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Edward Michael Kasko (born June 27, 1932, at Linden, New Jerseymarker) is a former infielder, manager, scout and front office executive in Americanmarker Major League Baseball.

A standout defensive player as a shortstop and third baseman, Kasko played for ten seasons (1957-66) with the St. Louis Cardinals, Cincinnati Reds, Houston Astros and Boston Red Sox. A right-handed batter, he lacked home run power but was a good "contact hitter." His career batting average was .264 in 1,077 games and 3,546 at bats. Kasko appeared in one World Series1961, with Cincinnati. He led the Reds with seven hits and batted .319, but Cincinnati lost the series in five games to the New York Yankees.

After the season, his only campaign with Boston, Kasko retired as an active player and managed the Red Sox' AAA clubs, the Toronto Maple Leafs and Louisville Colonels, from 1967-69. He succeeded the popular Dick Williams as Bosox manager in 1970, and guided the club through four seasons, with mixed results. The Red Sox finished above the .500 mark each season, but only contended in when they finished a half-game out of first place, behind the Detroit Tigers, in the American League East Division. The half-game differential was partly due to the brief players' strike that spring: 6-8 games were lopped off each club's schedule and it was agreed that lost games would not be "made up" to resolve pennant races.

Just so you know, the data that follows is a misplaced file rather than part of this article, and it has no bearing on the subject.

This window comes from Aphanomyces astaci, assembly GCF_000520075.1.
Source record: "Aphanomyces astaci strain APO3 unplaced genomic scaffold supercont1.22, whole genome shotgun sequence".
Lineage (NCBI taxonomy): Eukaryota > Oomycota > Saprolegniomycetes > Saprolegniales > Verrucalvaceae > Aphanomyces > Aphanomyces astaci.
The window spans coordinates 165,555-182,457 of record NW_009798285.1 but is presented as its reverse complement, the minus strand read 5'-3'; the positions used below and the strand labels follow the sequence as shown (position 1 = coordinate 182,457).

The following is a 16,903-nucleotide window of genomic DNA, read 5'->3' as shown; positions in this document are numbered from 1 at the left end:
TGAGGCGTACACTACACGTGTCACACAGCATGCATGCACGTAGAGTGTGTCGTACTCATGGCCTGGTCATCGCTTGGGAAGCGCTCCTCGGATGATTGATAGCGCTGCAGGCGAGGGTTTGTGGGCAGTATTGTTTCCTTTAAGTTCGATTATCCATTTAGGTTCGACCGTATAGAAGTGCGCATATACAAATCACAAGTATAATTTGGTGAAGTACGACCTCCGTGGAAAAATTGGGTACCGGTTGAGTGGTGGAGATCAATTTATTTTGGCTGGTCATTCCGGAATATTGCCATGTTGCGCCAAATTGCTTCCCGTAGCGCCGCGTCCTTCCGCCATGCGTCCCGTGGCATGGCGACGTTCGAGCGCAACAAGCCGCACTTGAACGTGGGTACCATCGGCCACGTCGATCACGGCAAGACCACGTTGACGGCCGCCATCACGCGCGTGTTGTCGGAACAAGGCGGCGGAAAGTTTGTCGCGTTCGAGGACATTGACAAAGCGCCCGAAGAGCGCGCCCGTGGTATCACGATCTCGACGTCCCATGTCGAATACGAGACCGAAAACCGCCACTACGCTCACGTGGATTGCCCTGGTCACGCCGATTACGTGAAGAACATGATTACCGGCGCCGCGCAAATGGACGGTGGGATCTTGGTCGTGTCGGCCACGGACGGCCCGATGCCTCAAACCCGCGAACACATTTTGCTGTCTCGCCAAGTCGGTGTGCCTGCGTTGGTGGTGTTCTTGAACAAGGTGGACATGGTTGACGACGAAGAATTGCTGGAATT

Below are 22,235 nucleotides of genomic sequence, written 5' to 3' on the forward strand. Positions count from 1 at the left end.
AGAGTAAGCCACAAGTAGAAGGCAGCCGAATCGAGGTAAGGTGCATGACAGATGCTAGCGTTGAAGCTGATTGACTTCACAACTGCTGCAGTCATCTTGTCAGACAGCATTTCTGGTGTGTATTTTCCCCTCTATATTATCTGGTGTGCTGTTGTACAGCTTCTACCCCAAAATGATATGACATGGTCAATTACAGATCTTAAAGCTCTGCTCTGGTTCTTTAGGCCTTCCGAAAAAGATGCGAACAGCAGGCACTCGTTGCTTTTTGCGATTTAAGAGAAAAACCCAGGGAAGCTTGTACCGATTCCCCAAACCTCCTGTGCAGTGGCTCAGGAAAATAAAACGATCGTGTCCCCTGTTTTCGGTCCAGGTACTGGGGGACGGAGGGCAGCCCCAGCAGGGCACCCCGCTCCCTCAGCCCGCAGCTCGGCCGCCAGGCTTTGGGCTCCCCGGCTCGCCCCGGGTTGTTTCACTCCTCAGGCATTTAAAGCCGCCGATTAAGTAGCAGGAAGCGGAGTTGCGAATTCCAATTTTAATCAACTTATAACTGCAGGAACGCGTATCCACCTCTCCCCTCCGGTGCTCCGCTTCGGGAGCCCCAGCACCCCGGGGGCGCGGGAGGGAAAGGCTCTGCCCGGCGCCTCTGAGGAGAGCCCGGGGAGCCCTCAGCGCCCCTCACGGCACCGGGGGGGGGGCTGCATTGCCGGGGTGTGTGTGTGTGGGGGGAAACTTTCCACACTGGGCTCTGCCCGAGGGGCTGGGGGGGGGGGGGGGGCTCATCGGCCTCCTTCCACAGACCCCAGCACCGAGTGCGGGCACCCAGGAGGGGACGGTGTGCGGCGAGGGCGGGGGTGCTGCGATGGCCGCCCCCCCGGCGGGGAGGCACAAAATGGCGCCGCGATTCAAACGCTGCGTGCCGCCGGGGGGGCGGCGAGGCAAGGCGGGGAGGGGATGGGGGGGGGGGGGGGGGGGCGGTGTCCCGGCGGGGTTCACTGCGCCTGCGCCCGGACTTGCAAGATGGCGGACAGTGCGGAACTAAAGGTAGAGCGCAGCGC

During Kasko's four-year managerial term, he incorporated young players such as Carlton Fisk and Dwight Evans into the Red Sox lineup, converted relief pitcher Bill Lee into a successful starter, and showed patience with sore-armed veteran Luis Tiant as he returned to form as a dominant pitcher. But when the Red Sox again could not measure up to the powerful Baltimore Orioles of the era, Kasko was relieved of his managerial duties. His final record with Boston, over four seasons, was 345-295 (.539).

Kasko remained with the Red Sox for another two decades, however, as a scout (1974-77) and then, after 1977, as the team's director of scouting and vice president, baseball development. He retired in 1994.


The Baseball Encyclopedia, Macmillan Books, 10th edition.

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